Spare the Vote, Spoil the Virus?
Governance

Spare the Vote, Spoil the Virus?

Safety measures taken by the 56 countries that held national elections during COVID-19 pandemic may not stop the virus

U.S. soldiers and sailors in New York City cast their votes in the general election, November 5, 1918.
U.S. soldiers and sailors in New York City cast their votes in the general election, November 5, 1918. FPG/Hulton Archive/Getty Images

Public health emergency or not, much of the world has decided that the vote must go on. This year, nations have had to confront the worst global public health crisis in a century, and many have done so in the midst of crucial political moments. Since February 2020, more than sixty countries have postponed election events. However, almost as many have pushed forward with national votes. While some election-holding countries had all but vanquished COVID-19 when they went to the polls, such as New Zealand and South Korea, many moved forward with elections despite high or increasing levels of COVID-19 transmission. The United States even held its election just one day before setting a global record for new COVID-19 cases reported in one day.

‘Cases of COVID-19 can and have surged following elections’

While there has been no shortage of discussion on how the pandemic affects voters’ decisions, there has so far been limited exploration of how elections impact COVID-19 transmission. As more countries hold national votes in this pandemic, are they setting themselves up for mass super-spreader events? If so, what health security measures can and should governments implement to protect their voting populations? While historical and current data are limited, they already offer lessons. Cases of COVID-19 can and have surged following elections, and governments holding national votes in this pandemic should prepare accordingly.

Looking to the past, evidence suggests elections can be held safely during pandemic or epidemic events, but, if sufficient health and safety measures are not taken, infections can increase post-election:

  • During the 1918 influenza pandemic, the United States held national midterm elections. Although some states encouraged or even required voters to wear masks, certain campaigns moved to newspapers and radio. Some cities even relocated polling places outdoors, and certain states such as Nebraska lifted some or all restrictions before the election. In Nebraska, infection and death rates climbed after the vote.
  • More recently, Liberia held parliamentary elections in 2014 during the West African Ebola epidemic. Alongside an intense public health campaign, authorities implemented health measures to ensure safe voting. Voters were required to sanitize their hands, stand one meter apart, offer identification at a distance, bring their own pens, and undergo temperature checks. Despite considerable international concern, the Liberian election occurred without major public health consequences.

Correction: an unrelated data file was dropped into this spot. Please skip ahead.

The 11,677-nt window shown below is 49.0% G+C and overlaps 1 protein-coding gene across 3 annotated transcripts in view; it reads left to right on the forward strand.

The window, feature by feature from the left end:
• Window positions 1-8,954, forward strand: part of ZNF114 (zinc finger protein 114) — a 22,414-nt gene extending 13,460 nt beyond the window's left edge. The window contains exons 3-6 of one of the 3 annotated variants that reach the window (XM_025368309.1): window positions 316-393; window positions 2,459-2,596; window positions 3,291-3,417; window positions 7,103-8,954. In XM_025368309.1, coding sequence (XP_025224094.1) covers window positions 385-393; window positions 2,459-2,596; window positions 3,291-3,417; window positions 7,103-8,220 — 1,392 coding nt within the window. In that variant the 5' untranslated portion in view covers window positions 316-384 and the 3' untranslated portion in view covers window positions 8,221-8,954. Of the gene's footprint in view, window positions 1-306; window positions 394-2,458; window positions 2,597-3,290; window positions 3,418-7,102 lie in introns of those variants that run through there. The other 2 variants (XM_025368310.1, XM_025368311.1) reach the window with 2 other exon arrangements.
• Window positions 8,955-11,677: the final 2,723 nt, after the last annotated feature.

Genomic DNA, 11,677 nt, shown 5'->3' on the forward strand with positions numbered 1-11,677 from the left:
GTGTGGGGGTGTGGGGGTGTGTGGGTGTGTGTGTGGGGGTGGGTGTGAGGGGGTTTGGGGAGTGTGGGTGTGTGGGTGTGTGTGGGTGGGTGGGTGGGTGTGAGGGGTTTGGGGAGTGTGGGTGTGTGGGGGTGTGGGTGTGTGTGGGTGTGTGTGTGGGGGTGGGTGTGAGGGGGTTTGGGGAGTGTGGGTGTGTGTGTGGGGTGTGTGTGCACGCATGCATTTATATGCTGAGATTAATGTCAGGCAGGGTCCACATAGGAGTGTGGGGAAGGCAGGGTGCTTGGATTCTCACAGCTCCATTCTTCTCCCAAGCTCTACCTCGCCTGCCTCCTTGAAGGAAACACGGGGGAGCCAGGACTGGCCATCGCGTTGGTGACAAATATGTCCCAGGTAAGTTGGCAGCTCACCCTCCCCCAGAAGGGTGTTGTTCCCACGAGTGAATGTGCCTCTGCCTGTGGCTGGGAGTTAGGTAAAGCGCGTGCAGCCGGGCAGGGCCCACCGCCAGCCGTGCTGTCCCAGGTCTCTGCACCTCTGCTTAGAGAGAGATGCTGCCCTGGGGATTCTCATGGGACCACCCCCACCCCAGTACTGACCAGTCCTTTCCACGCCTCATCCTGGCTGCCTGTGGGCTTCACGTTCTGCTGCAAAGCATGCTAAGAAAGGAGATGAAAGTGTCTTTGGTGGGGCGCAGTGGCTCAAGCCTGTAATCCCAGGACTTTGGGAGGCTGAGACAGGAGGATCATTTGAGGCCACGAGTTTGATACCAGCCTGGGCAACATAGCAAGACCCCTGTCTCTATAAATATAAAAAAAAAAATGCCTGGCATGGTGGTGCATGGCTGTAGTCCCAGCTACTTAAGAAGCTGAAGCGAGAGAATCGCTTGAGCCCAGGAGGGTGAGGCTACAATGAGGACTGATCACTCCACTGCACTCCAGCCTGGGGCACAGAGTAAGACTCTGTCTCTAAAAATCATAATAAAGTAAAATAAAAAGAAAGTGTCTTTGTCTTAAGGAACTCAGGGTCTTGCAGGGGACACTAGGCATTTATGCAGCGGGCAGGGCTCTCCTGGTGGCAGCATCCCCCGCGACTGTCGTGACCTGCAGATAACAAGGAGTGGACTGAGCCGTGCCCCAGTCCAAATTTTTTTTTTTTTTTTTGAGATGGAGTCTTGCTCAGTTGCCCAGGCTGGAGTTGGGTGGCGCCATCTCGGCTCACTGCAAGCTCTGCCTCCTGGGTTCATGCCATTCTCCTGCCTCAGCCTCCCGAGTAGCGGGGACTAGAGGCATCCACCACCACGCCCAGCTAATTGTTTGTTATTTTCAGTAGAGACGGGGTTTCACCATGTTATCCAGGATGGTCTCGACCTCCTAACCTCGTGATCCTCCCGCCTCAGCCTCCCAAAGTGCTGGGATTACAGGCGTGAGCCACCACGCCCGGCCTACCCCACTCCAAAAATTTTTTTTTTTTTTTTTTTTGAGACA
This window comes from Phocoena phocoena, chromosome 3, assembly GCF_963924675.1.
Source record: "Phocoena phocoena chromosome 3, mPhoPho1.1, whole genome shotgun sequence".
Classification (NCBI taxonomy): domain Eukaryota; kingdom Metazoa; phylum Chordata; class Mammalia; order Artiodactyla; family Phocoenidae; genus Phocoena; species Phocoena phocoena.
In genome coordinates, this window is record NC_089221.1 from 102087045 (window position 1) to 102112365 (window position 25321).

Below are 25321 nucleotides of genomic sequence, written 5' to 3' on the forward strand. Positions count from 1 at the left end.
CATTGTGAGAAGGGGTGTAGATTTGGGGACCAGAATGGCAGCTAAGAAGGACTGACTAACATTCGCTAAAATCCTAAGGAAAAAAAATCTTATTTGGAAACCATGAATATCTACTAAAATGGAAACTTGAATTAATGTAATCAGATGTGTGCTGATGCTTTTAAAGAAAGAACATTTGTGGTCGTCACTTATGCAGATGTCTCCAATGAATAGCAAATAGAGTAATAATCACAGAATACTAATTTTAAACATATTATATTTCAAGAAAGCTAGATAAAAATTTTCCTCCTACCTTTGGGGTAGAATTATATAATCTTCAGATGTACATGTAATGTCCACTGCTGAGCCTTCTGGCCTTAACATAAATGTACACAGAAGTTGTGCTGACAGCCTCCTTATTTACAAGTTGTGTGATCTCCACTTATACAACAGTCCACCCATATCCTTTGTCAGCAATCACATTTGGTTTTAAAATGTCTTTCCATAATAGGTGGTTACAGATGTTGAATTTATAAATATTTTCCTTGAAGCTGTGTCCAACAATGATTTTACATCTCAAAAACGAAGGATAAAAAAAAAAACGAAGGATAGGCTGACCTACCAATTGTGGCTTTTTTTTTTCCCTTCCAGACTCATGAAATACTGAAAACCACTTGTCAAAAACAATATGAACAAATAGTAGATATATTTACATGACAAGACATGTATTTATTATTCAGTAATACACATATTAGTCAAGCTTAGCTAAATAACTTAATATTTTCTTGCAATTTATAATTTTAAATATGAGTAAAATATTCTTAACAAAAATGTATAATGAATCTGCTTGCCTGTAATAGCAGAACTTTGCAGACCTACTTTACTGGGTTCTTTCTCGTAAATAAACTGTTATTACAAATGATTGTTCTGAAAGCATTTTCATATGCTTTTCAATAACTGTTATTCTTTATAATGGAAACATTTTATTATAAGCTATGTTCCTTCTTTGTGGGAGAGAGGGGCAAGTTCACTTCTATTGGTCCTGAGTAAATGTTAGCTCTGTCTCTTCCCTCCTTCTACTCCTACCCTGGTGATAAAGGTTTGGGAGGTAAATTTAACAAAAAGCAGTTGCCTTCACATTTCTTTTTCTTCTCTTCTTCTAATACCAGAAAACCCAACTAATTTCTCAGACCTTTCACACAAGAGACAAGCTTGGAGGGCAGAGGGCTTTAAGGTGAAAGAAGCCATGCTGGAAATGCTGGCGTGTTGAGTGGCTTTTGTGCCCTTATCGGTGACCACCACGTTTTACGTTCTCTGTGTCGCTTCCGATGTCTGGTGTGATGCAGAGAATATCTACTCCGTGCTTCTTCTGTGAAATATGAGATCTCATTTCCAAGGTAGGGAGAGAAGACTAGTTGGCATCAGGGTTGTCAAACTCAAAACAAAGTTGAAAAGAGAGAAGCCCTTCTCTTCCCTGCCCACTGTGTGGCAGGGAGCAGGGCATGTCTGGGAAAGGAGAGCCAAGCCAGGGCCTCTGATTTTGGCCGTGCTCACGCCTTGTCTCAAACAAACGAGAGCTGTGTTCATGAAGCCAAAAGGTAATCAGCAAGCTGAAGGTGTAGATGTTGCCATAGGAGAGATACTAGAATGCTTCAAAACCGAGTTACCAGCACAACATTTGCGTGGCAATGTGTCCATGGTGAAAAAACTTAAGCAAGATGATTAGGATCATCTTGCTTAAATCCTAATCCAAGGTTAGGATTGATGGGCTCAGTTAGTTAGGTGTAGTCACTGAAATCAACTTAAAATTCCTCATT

However, in each of these two cases, in-person voter turnout was low, with the United States seeing 40 percent of eligible voters cast ballots and Liberia only 25 percent.

Graph shows that, on average, weekly cases of COVID-19 per million of population increased in the weeks following national elections.

When we look at this coronavirus pandemic, early evidence provides a clear warning on COVID-19 transmission and elections. On aggregate, new weekly COVID-19 cases per million of population have increased in the three weeks following an election, with the sharpest surges in the first- and second-weeks post-vote. In other words, countries are indeed seeing COVID-19 surges after national votes. 

Despite the average country experiencing a clear increase in COVID-19 cases post-election, whether these surges are due to super-spreader elections or other confounding causes remains uncertain. Many countries that saw post-election surges, such as the Dominican Republic, Jamaica, Kyrgyzstan, and Trinidad and Tobago, were grappling with rising daily cases going into their elections. Other nations such as Iran and Serbia were accused of significantly underreporting data prior to their elections to encourage voter turnout. In some countries, religious, cultural, and social events were also suspected of fueling post-election spread; in the United States, for example, where mass celebrations followed its November presidential election, experts are already warning of a large surge. Additionally, pre-election events, such as campaign rallies or receptions, could also become mass super-spreader incidents. 

Graph shows that daily cases per million of population increased after national elections were held in Switzerland, the Czech Republic, Italy, Lithuania, Serbia, and Kyrgyzstan.

However, Europe’s fall elections suggest national voting events may have an independent impact on COVID-19 transmission. Take Italy for instance. Days before Italy’s referendum, local media was still commending the country for avoiding a dreaded second wave. Just a week after polls closed, however, new daily cases per capita began to trend steadily upwards, as did the country’s test positivity rate, or the share of COVID-19 tests that are positive. This pattern suggests that increasing infection rates, not increasing testing, were driving the country’s surge. Switzerland had a similar experience, jumping from one of the least-affected countries in Europe to one of the worst-hit roughly three weeks after its referendum. The Czech Republic and Lithuania also saw sharp increases in cases and test positivity following their fall elections, though they were already recording rising cases prior to their elections. Whether these increases are due to national elections, lax measures, the larger European surge in COVID-19 cases, or other factors is not clear. However, given that three out of these four countries took aggressive measures to prevent spread at the polls, their experiences indicate that countries with higher rates of community transmission in the weeks preceding a vote may be more likely to see a post-election surge.